According to the FDA, there is “no increased health risk due to radiofrequency energy … emitted by cell phones.” Under the current law, the only real regulation comes from the Federal Communications Commission, which requires that they not have a specific absorption rate (SAR) of radiation that exceeds 1.6 watts per kilogram, an amount that the CTIA contends is well below anything that would be remotely dangerous.
Of course, the radiation absorption rate varies widely from one cell phone to the next. The Blackberry 8820 has an SAR of 1.58 W/kg, just skirting under the limit, while the Sanyo Katana II has an SAR of just 0.55 W/kg.
And while the government’s public statements about cell phone dangers may put consumers at ease, the companies that produce these products slip warnings into the user manual that appear menacing, to say the least. Regardless of which phone you have, if you review your manual, you will likely see a note suggesting you should hold the phone at least an inch from your head, and that you should keep it in a holster, rather than in your pocket.
If you’re reading this now and realizing you don’t follow those instructions, don’t worry. You’re certainly not the only one.
What if the Cell Phone Industry is Wrong?
By the middle of 2010, the number of cell phones in use worldwide had topped a staggering 5 billion, a fifth of which had been added during the previous year and a half alone.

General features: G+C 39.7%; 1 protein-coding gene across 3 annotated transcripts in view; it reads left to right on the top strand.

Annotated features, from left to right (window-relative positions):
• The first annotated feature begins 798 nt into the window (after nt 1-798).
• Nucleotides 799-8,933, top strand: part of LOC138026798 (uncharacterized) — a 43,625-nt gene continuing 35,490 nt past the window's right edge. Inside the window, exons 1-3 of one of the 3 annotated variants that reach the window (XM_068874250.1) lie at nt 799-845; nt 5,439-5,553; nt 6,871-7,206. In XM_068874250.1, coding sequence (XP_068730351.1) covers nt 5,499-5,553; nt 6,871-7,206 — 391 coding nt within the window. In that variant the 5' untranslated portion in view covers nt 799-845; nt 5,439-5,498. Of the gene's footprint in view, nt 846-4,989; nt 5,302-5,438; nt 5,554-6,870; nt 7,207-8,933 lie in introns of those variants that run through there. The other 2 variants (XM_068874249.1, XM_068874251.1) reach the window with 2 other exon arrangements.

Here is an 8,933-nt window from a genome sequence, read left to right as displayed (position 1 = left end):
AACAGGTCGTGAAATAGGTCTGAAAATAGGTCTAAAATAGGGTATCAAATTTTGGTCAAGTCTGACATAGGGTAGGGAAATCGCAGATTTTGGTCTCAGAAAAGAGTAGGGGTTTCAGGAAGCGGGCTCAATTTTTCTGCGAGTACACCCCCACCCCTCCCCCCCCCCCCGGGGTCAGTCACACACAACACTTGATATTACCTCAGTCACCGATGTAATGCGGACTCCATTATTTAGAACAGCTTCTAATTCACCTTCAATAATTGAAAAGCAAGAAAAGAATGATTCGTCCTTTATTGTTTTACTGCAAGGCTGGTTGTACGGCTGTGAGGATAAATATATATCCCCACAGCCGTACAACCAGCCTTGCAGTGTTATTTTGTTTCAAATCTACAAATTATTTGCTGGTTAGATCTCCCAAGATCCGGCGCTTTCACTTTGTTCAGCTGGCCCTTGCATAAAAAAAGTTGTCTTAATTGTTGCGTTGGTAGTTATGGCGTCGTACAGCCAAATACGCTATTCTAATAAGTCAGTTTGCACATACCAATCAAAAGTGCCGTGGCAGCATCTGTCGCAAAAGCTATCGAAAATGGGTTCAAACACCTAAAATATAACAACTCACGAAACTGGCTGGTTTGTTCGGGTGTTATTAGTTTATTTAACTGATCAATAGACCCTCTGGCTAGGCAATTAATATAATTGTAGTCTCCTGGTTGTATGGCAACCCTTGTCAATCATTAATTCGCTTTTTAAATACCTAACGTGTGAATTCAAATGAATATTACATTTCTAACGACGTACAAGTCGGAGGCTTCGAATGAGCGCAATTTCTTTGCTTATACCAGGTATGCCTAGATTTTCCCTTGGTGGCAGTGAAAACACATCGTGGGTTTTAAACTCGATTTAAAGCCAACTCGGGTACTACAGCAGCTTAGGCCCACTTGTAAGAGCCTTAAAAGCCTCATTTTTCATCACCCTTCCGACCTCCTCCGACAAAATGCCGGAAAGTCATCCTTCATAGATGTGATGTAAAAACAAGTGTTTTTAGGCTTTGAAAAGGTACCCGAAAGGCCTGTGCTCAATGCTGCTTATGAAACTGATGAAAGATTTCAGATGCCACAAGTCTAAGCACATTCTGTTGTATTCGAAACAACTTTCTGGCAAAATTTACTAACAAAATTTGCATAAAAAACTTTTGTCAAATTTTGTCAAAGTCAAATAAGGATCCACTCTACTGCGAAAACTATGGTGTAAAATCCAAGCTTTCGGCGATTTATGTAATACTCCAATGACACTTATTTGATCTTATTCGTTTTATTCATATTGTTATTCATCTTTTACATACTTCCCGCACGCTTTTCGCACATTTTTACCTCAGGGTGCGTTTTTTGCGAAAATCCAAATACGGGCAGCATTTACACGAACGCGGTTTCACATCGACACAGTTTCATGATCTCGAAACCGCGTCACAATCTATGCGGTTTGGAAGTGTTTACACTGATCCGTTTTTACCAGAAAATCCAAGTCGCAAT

But what happens if, in the next few years, researchers definitively prove some or all of the health risks listed above? What happens if, as Stuart Cobb and his wife fear, serious maladies like brain cancer become epidemics as a result of cell phone radiation?
For starters, it’s worth noting that not everyone who uses a cell phone is as susceptible to radiation risks.
“The younger you are when you start using the phone, the greater the risk,” said Devra Davis, author of Disconnect: The Truth About Cell Phone Radiation and Your Health and a National Book Award finalist. Children and teenagers face starker repercussions since their brains are still developing and their skulls are also more permeable to radiation than older adults.
The problem though, is that even if children don’t own their own cell phone, they may still be susceptible to what Davis refers to as “secondhand cell phone radiation” from those using cell phones in proximity to them, much in the same way that people can get sick from secondhand smoke. If this turns out to be the case, given the prevalence of cell phones worldwide, it could theoretically lead to a whole generation of young people who get sick later in life.
But for the moment, this is a reality that cell phone companies, and for the most part, the U.S. government, won’t consider, and therefore won’t plan for.
“There is no contingency plan that I’m aware of,” said Walls, the spokesperson for CTIA, which represents the cell phone industry as a whole. “You can use an ear piece if you’re concerned, or you can theoretically talk less, but the science tells us that those kinds of measures are not necessary.”
Likewise, individual cell phone companies we spoke with, including Motorola and Nokia, argued there is no reason to consider the ultimatum, but insist they would comply with any and all federal safety guidelines.
Meanwhile, a spokesperson for the FDA said the agency would consider recalling any phone if a “radiation safety defect” was discovered and could potentially impose a monetary penalty on any product that proved dangerous. But as the spokesperson notes, “the FDA would require scientific and validated evidence convincing us that there was a real problem for this to occur.”